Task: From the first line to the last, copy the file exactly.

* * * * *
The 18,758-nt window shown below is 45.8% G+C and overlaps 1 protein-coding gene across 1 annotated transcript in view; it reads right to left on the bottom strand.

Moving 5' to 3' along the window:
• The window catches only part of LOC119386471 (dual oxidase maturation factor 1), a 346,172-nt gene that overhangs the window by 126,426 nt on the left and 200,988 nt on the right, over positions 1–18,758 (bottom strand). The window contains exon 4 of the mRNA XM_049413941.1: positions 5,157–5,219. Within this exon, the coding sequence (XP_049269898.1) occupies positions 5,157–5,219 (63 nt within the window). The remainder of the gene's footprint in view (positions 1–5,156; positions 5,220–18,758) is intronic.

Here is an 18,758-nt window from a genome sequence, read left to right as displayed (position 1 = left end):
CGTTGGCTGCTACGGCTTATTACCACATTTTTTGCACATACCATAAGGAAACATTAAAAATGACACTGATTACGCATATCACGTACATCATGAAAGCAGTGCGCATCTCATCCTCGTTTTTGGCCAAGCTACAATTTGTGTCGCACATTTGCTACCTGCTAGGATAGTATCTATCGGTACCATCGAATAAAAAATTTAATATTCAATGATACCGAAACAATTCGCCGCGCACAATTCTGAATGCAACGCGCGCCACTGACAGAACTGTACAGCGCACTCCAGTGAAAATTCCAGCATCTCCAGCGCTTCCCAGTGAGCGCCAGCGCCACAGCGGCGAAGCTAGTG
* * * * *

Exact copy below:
The 18,758-nt window shown below is 45.8% G+C and overlaps 1 protein-coding gene across 1 annotated transcript in view; it reads right to left on the bottom strand.

Moving 5' to 3' along the window:
• The window catches only part of LOC119386471 (dual oxidase maturation factor 1), a 346,172-nt gene that overhangs the window by 126,426 nt on the left and 200,988 nt on the right, over positions 1–18,758 (bottom strand). The window contains exon 4 of the mRNA XM_049413941.1: positions 5,157–5,219. Within this exon, the coding sequence (XP_049269898.1) occupies positions 5,157–5,219 (63 nt within the window). The remainder of the gene's footprint in view (positions 1–5,156; positions 5,220–18,758) is intronic.

Here is an 18,758-nt window from a genome sequence, read left to right as displayed (position 1 = left end):
CGTTGGCTGCTACGGCTTATTACCACATTTTTTGCACATACCATAAGGAAACATTAAAAATGACACTGATTACGCATATCACGTACATCATGAAAGCAGTGCGCATCTCATCCTCGTTTTTGGCCAAGCTACAATTTGTGTCGCACATTTGCTACCTGCTAGGATAGTATCTATCGGTACCATCGAATAAAAAATTTAATATTCAATGATACCGAAACAATTCGCCGCGCACAATTCTGAATGCAACGCGCGCCACTGACAGAACTGTACAGCGCACTCCAGTGAAAATTCCAGCATCTCCAGCGCTTCCCAGTGAGCGCCAGCGCCACAGCGGCGAAGCTAGTG